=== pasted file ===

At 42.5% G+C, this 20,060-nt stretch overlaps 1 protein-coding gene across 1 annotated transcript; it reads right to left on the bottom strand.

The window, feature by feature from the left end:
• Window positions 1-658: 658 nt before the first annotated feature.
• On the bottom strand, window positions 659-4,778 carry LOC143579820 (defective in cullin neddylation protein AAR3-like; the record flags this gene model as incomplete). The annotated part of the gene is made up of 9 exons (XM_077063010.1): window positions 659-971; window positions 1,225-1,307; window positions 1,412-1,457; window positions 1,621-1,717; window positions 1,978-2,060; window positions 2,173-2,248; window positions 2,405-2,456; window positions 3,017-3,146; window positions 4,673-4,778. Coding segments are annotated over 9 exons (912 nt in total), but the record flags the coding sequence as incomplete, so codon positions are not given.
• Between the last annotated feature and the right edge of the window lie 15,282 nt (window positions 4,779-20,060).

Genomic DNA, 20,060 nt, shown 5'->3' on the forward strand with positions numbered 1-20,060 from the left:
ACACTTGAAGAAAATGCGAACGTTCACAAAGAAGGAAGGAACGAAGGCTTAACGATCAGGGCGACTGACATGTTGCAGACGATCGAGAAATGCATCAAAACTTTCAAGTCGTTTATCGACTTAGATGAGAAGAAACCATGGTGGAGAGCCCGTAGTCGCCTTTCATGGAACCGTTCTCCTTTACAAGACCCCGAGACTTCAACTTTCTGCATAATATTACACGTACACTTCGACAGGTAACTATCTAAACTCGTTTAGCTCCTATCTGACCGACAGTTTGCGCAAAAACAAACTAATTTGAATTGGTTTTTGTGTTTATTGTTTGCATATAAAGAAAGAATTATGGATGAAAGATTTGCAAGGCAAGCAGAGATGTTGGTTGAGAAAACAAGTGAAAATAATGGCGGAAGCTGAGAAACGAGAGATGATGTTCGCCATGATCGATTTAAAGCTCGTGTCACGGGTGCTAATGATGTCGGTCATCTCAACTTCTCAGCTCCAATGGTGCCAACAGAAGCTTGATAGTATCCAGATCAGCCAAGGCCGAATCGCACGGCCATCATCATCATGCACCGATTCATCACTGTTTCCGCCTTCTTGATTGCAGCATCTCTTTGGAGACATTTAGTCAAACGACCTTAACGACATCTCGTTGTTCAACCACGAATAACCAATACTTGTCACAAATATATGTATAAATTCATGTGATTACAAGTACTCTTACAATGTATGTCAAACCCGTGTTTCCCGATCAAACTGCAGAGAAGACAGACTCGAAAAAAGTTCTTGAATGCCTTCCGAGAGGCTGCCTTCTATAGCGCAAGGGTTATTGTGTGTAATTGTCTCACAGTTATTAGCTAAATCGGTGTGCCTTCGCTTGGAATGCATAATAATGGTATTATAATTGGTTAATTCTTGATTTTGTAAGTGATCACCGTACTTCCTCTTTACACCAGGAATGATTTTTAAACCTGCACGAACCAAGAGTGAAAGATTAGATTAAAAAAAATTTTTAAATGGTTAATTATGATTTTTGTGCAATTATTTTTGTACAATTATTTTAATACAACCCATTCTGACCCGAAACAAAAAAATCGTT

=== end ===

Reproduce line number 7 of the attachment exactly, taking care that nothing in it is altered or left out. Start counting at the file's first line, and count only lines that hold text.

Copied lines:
ACACTTGAAGAAAATGCGAACGTTCACAAAGAAGGAAGGAACGAAGGCTTAACGATCAGGGCGACTGACATGTTGCAGACGATCGAGAAATGCATCAAAACTTTCAAGTCGTTTATCGACTTAGATGAGAAGAAACCATGGTGGAGAGCCCGTAGTCGCCTTTCATGGAACCGTTCTCCTTTACAAGACCCCGAGACTTCAACTTTCTGCATAATATTACACGTACACTTCGACAGGTAACTATCTAAACTCGTTTAGCTCCTATCTGACCGACAGTTTGCGCAAAAACAAACTAATTTGAATTGGTTTTTGTGTTTATTGTTTGCATATAAAGAAAGAATTATGGATGAAAGATTTGCAAGGCAAGCAGAGATGTTGGTTGAGAAAACAAGTGAAAATAATGGCGGAAGCTGAGAAACGAGAGATGATGTTCGCCATGATCGATTTAAAGCTCGTGTCACGGGTGCTAATGATGTCGGTCATCTCAACTTCTCAGCTCCAATGGTGCCAACAGAAGCTTGATAGTATCCAGATCAGCCAAGGCCGAATCGCACGGCCATCATCATCATGCACCGATTCATCACTGTTTCCGCCTTCTTGATTGCAGCATCTCTTTGGAGACATTTAGTCAAACGACCTTAACGACATCTCGTTGTTCAACCACGAATAACCAATACTTGTCACAAATATATGTATAAATTCATGTGATTACAAGTACTCTTACAATGTATGTCAAACCCGTGTTTCCCGATCAAACTGCAGAGAAGACAGACTCGAAAAAAGTTCTTGAATGCCTTCCGAGAGGCTGCCTTCTATAGCGCAAGGGTTATTGTGTGTAATTGTCTCACAGTTATTAGCTAAATCGGTGTGCCTTCGCTTGGAATGCATAATAATGGTATTATAATTGGTTAATTCTTGATTTTGTAAGTGATCACCGTACTTCCTCTTTACACCAGGAATGATTTTTAAACCTGCACGAACCAAGAGTGAAAGATTAGATTAAAAAAAATTTTTAAATGGTTAATTATGATTTTTGTGCAATTATTTTTGTACAATTATTTTAATACAACCCATTCTGACCCGAAACAAAAAAATCGTT